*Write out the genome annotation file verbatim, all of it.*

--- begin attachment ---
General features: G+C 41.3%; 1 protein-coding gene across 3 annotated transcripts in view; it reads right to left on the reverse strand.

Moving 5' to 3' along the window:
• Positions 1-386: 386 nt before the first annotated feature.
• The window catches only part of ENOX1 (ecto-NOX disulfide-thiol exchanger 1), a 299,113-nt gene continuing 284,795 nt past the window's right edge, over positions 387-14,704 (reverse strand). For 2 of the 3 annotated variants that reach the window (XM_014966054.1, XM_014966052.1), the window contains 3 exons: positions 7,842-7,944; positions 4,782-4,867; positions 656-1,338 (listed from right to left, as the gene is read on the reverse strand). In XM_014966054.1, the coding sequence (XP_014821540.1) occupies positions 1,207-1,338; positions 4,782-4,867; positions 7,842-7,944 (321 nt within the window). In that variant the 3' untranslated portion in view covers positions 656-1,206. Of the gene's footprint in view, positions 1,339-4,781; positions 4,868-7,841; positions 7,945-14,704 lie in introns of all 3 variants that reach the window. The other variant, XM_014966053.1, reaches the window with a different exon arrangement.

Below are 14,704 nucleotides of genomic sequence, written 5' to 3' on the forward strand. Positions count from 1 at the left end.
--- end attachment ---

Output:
General features: G+C 41.3%; 1 protein-coding gene across 3 annotated transcripts in view; it reads right to left on the reverse strand.

Moving 5' to 3' along the window:
• Positions 1-386: 386 nt before the first annotated feature.
• The window catches only part of ENOX1 (ecto-NOX disulfide-thiol exchanger 1), a 299,113-nt gene continuing 284,795 nt past the window's right edge, over positions 387-14,704 (reverse strand). For 2 of the 3 annotated variants that reach the window (XM_014966054.1, XM_014966052.1), the window contains 3 exons: positions 7,842-7,944; positions 4,782-4,867; positions 656-1,338 (listed from right to left, as the gene is read on the reverse strand). In XM_014966054.1, the coding sequence (XP_014821540.1) occupies positions 1,207-1,338; positions 4,782-4,867; positions 7,842-7,944 (321 nt within the window). In that variant the 3' untranslated portion in view covers positions 656-1,206. Of the gene's footprint in view, positions 1,339-4,781; positions 4,868-7,841; positions 7,945-14,704 lie in introns of all 3 variants that reach the window. The other variant, XM_014966053.1, reaches the window with a different exon arrangement.

Below are 14,704 nucleotides of genomic sequence, written 5' to 3' on the forward strand. Positions count from 1 at the left end.